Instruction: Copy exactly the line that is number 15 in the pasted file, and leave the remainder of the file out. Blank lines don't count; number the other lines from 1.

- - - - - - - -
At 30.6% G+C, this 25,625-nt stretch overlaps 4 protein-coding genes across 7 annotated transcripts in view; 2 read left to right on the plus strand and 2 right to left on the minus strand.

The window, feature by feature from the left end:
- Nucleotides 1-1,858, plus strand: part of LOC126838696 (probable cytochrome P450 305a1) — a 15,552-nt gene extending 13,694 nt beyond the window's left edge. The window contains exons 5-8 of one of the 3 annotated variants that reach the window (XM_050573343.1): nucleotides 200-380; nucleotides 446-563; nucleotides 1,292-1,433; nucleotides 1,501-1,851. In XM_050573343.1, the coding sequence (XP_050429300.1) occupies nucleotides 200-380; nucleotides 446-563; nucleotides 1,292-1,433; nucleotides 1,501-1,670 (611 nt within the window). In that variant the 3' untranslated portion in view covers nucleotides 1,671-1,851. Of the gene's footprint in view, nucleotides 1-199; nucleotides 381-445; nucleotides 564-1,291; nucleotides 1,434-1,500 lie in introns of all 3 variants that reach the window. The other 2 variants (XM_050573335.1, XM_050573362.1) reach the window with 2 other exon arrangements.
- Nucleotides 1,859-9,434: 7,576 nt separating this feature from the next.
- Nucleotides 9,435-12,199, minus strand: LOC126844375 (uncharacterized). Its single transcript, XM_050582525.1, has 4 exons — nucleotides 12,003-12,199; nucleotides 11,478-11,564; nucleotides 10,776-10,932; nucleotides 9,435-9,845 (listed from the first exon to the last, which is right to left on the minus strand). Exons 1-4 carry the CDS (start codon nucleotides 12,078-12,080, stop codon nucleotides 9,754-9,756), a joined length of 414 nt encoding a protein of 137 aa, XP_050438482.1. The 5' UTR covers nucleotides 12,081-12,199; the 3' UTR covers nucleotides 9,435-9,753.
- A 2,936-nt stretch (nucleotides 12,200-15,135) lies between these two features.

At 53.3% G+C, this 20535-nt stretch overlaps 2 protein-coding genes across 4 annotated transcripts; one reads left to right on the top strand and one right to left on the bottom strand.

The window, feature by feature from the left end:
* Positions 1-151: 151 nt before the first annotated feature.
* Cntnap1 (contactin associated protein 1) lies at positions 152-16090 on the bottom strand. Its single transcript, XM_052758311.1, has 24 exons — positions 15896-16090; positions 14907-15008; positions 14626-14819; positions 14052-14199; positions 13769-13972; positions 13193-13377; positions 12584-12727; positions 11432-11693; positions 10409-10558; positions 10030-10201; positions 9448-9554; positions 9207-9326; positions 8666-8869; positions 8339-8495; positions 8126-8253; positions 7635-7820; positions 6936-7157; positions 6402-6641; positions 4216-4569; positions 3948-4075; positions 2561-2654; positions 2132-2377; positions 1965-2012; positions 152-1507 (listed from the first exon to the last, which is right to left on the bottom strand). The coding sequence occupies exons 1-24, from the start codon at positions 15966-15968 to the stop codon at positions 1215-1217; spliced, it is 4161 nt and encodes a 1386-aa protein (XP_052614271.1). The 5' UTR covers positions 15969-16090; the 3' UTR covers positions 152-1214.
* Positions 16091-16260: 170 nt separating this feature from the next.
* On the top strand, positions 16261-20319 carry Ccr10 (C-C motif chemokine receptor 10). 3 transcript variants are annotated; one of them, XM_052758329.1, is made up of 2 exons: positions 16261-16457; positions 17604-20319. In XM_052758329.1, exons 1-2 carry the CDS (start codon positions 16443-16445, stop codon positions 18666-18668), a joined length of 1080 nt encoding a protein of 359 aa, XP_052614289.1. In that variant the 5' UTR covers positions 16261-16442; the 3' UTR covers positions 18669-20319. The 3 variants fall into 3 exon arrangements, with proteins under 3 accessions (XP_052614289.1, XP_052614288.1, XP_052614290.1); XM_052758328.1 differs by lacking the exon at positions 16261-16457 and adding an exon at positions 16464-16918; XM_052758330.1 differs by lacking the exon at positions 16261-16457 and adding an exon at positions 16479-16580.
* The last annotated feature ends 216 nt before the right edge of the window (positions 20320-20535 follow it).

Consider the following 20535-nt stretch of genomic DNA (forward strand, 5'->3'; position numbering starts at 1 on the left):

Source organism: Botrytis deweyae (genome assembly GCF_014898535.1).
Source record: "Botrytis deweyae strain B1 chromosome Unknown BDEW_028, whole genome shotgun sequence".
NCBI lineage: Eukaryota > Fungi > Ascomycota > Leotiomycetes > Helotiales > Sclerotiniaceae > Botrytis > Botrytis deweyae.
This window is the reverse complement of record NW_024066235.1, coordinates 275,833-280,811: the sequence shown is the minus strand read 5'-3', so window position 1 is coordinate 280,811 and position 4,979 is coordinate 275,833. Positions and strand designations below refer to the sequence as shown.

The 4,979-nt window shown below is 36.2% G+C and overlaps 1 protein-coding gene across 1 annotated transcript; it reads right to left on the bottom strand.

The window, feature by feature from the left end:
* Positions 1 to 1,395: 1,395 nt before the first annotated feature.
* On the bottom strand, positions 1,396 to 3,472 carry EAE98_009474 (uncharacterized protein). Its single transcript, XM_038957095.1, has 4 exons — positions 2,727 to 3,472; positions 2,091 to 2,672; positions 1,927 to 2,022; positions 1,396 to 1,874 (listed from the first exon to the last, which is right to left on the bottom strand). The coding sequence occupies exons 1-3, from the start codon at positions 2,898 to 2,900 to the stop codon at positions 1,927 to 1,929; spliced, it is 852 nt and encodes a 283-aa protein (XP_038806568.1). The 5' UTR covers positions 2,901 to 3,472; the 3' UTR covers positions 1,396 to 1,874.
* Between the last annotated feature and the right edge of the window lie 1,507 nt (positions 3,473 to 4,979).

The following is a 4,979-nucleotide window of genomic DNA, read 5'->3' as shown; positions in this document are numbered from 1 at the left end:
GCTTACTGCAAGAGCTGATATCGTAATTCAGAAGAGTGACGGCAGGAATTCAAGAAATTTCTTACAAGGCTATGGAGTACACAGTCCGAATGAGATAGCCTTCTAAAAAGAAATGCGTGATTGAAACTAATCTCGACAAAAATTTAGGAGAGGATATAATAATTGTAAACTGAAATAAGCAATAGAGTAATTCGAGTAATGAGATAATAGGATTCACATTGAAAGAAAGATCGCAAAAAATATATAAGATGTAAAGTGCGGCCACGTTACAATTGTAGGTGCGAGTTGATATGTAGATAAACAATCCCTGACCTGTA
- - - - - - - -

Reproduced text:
Source organism: Botrytis deweyae (genome assembly GCF_014898535.1).